Locum pay rates have increased despite hourly rate cap

Authors: Abi Rimmer 

Publication date:  05 Jan 2017


Average hourly pay rates for locums employed by NHS trusts increased in 2016 despite the introduction of a locum pay cap, data show.

Liaison, a company that manages staff payment systems, gathered data on the locum pay and agency commission rates paid by 60 NHS trusts between July and September 2016.[1]

The company found that, combined, the average hourly pay and commission rates for locums increased by £0.91 compared with the first quarter of the year (April to June), increasing the average hourly pay for a locum to £70.26.

Average pay rates for locums had increased by 1.3% to £63.30 per hour, and commission fees paid to agencies increased by 1.5% to £6.96.

In November 2015 a cap on the hourly rate that NHS trusts could pay locums was introduced. But trusts can hire staff above the capped rate when there is a legitimate patient safety requirement.

Liaison found that 64% of hours worked by locums between July and September 2016 exceeded the cap. The company also found that the average core rate paid to locum consultants was £101.10—32% higher than the core cap, and that the average core rate for a specialty trainee year 3 was £66.53 per hour—86% above the £35.73 core cap.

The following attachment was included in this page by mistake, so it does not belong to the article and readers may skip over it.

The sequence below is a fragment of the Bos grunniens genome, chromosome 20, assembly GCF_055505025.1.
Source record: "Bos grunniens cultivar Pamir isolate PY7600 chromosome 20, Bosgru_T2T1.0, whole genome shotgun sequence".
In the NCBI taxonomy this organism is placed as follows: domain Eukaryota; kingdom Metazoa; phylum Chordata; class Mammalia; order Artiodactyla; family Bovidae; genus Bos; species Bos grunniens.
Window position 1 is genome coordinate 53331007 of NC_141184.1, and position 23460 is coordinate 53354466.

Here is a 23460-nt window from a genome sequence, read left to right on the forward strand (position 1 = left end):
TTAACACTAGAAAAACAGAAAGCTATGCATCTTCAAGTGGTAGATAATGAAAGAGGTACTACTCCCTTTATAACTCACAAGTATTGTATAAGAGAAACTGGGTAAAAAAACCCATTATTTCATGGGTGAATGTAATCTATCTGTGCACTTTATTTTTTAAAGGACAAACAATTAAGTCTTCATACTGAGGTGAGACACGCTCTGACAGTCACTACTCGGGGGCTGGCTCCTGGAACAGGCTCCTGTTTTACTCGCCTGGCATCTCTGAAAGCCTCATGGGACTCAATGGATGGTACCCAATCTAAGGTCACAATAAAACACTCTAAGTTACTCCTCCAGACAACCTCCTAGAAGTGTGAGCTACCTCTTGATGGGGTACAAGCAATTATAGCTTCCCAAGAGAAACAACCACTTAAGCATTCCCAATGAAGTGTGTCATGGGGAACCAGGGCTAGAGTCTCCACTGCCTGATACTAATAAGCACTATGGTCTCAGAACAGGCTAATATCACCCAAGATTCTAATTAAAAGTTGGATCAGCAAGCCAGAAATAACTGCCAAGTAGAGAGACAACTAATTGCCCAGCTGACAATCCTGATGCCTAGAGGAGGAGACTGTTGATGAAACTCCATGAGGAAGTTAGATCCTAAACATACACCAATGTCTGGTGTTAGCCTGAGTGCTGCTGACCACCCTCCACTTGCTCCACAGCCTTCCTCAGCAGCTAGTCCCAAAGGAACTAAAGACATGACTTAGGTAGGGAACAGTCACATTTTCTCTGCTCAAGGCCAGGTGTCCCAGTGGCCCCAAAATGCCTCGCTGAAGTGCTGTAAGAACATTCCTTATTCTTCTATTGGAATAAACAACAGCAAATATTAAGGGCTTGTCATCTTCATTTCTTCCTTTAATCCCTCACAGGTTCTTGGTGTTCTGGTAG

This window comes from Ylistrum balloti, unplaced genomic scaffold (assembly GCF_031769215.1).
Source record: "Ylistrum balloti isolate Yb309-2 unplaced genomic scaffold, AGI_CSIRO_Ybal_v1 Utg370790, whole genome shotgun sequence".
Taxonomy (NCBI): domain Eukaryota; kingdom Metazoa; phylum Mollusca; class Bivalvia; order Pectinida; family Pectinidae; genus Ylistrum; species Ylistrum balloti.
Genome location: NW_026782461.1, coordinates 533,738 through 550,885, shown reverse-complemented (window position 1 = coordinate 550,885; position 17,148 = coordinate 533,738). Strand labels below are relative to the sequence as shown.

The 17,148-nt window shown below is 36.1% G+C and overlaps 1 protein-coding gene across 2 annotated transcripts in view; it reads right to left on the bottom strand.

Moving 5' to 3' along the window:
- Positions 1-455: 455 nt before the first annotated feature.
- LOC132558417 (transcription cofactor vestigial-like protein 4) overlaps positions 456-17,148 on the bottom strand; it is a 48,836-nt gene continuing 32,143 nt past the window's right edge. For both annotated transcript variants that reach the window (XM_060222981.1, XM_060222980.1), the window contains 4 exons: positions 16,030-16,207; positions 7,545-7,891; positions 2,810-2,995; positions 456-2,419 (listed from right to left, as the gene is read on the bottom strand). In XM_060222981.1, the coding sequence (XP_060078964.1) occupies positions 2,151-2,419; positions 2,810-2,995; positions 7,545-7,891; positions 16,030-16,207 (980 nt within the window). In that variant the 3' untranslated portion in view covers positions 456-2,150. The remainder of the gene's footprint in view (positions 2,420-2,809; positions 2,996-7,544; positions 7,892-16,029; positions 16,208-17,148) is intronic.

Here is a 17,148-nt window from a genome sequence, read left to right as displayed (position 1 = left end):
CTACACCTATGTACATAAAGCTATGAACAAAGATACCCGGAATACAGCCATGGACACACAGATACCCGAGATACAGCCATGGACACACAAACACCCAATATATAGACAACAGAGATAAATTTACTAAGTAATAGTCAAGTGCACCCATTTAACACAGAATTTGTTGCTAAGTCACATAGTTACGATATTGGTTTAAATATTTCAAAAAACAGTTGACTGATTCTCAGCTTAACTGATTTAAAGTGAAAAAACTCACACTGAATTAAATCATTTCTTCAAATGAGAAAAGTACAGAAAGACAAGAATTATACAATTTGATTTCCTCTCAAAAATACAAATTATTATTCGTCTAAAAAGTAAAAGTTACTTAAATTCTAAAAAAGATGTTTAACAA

The hourly pay rate of £45.58 for foundation year two (FY2) doctors was the most misaligned with the pay cap. NHS Improvements’ wage rate for core FY2 shifts in the first 12 weeks of engagement is £18.26 per hour. The highest rates paid for FY2s were over four times the set rate.

The projected annual cost to the NHS for the top 10 highest earning locums between July and September 2016 was £3.5m, Liaison said. It said that, if these locums’ pay rates were limited to pay cap, the annual saving to the NHS would be £854 000. The data also showed that two of the highest earning locums had been in their general medical locum posts for three years.

Commenting on the findings Jim Mackey, chief executive of NHS Improvement, said, “We all know that the NHS is under intense pressure from a relentless increase in demand. So we all need to do our bit to help it cope with the operational and financial challenges it faces.”

He added, “Providers have reduced the bill for agency staff by nearly £900 million since the controls were introduced, but we need to see more from locums. The rates of pay we’re seeing are not a good deal for the NHS and it’s unfair on the staff working alongside these temporary workers.”

References

  1. Taking the temperature update: 2016/17 Q2. 2017. [Link] .

Abi Rimmer BMJ Careers

 arimmer@bmj.com

Cite this as BMJ Careers ; doi: